12. Mortgage is conventional, legal or judicial. 1st.  The conventional mortgage is a contract by which a person binds the whole of his property, or a portion of it only, in favor of another, to secure the execution of some engagement, but without divesting himself of the possession.  Civ. Code, art. 3257.

13. - 2d. Legal mortgage is that which is created by operation of law: this is also called tacit mortgage, because it is established by the law, without the aid of any agreement.  Art. 3279.  A few examples will show the nature of this mortgage.  Minors, persons interdicted, and absentees, "have a legal mortgage on the property of their tutors and curators, as a security for their administration; and the latter have a mortgage on the property of the former for advances which they have made.  The property of persons who, without being lawfully appointed curators or tutors of minors, &c., interfere with their property, is bound by a legal mortgage from the day on which the first act of interference was done.

14. - 3d. The judicial mortgage is that resulting from judgments, whether these be rendered on contested cases or by default, whether they be final or provisional, in favor of the person obtaining them. Art. 3289.

15. Mortgage, with respect to the manner in which it binds the property, is divided into general mortgage, or special mortgage.  General mortgage is that which binds all the property, present or future, of the debtor.  Special mortgage is that which binds only certain specified property. Art. 3255.

16. The following objects are alone susceptible of mortgage:  1. Immovables, subject to alienation, and their accessories considered likewise as immovable.  2. The usufruct of the same description of property with its accessories during the time of its duration.  3. Slave's.  4. Ships and other vessels. Art. 3256.

http://www.constitution.org/bouv/bouvier_m.htm

Quote 0 0
William A. Roper, Jr.
The Second Edition of Black's Law Dictionary gives us this insight and explanation:
MORTGAGE.  An estate created by a
conveyance absolute in its form, but intended
to secure the performance of some act, such
as the payment of money, and the like, by the
grantor or some other person, and to become
void if the act is performed agreeably to the
terms prescribed at the time of making such
conveyance.  1 Washb. Real Prop. *475.

A conditional conveyance of land, designed
as a security for the payment of money, the
fulfillment of some contract, or the performance
of some act, and to be void upon such
payment, fulfillment, or performance.  Mitchell
v. Burnham, 44 Me. 299.

A debt by specialty, secured by a pledge of
lands, of which the legal ownership is vested
in the creditor, but of which, in equity, the
debtor and those claiming under him remain
the actual owners, until debarred by judicial
sentence or their own laches.  Coote, Mortg. 1.

The foregoing definitions are applicable to
the common-law conception of a mortgage.
But in many states in modern times, it is
regarded as a mere lien, and not as creating
a title or estate.  It is a pledge or security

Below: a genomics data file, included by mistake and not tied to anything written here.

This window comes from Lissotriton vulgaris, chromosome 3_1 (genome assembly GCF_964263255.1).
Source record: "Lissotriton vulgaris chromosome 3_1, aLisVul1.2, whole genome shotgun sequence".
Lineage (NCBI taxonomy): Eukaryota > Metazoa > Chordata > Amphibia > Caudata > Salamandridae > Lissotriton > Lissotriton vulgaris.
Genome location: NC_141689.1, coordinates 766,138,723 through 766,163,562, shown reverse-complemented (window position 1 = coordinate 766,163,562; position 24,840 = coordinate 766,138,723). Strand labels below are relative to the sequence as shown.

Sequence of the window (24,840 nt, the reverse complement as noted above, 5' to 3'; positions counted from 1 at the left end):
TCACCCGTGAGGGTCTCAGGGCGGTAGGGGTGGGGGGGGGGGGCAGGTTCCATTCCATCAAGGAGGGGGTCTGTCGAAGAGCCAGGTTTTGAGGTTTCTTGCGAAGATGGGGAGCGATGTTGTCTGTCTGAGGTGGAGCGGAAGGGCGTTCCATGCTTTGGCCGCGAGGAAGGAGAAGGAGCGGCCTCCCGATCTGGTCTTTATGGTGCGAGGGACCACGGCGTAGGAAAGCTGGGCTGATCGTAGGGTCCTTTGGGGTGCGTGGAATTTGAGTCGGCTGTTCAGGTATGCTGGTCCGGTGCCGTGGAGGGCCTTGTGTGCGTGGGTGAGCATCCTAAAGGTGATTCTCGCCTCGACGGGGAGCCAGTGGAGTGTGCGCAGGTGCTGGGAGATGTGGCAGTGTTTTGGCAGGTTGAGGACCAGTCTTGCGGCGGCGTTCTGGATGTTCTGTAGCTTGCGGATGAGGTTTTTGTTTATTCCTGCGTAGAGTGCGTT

of particular property for the payment of a
debt or the performance of some other obligation
whatever form the transaction may
take, but is not now regarded as a conveyance
in effect, though it may be cast in the
form of a conveyance.  See Muth v. Goddard,
28 Mont 237, 72 Pac. 621, 98 Am. S t Rep.
553; Johnson v. Robinson, 68 Tex. 399, 4 S.
W. 625; In re McConnell's Estate, 74 Cal.
217, 15 Pac. 746; Killebrew v. Hines, 104 N.
C. 182, 10 S. E. 159, 17 Am. St. Rep. 672. To
the same purport are also the following statutory
definitions:

Mortgage is a right granted to the creditor
over the property of the debtor for the secur
i ty of his debt, and gives him the power of
having the property seized and sold in default
of payment.  Civ. Code La. a r t 3278.

Mortgage is a contract by which specific
property is hypothecated for the performance
.of an act, without the necessity of a change
of possession.  Civ. Code Cal. § 2920.

"A Law Dictionary, 2nd ed.", by Henry Campbell Black (St. Paul, MN: West Publishing, 1910), p.793

There are additional entries for mortgage in conjunction with a second modifying word on pp. 793-4.

*

While standing fast on these rather fundamental definitions, we shall await the identification of cases which might suggest the discharge of indebtedness and lien by death.  I rather expect this to be a long wait.

Quote 0 0
William A. Roper, Jr.
In my immediate preceding posts, I have set forth the definitions of mortgage which have come down to us through the centuries.  Blackstone does not purport to create law by his Commentaries, but rather to enunciate and articulate the common law as it then existed.

In his muddled analysis rendering a mortgage as a death gamble, Mike H. fails to appreciate and distinguish another rather fundamental element of the law of property which could (but in modern application does NOT) render a mortgage grant a life interest.

To understand this distinction, we may turn again to Blackstone and to his discussion of various estates.  A key distinction as to the estate acquired by a deed of conveyance is whether the grant is of an interest in fee or whether the grant is merely that of a life estate.

Suppose that SMITH grants a deed to JONES and by his deed simply grants the property Blackacre to JONES without otherwise specifying the nature of the interest granted.  Under the common law, this would be assumed to be a grant of a life interest in the estate.  In order for a grant to be in fee, the grant would need to name not only JONES, but to further specify that the grant was to "JONES and his heirs forever".  Failing to identify JONES' heirs in the grant would imply only a life estate and the land would then revert to SMITH upon JONES' death.

Blackstone explains this in Book 2, Chapter 7 "Of Freehold Estates of Inheritance":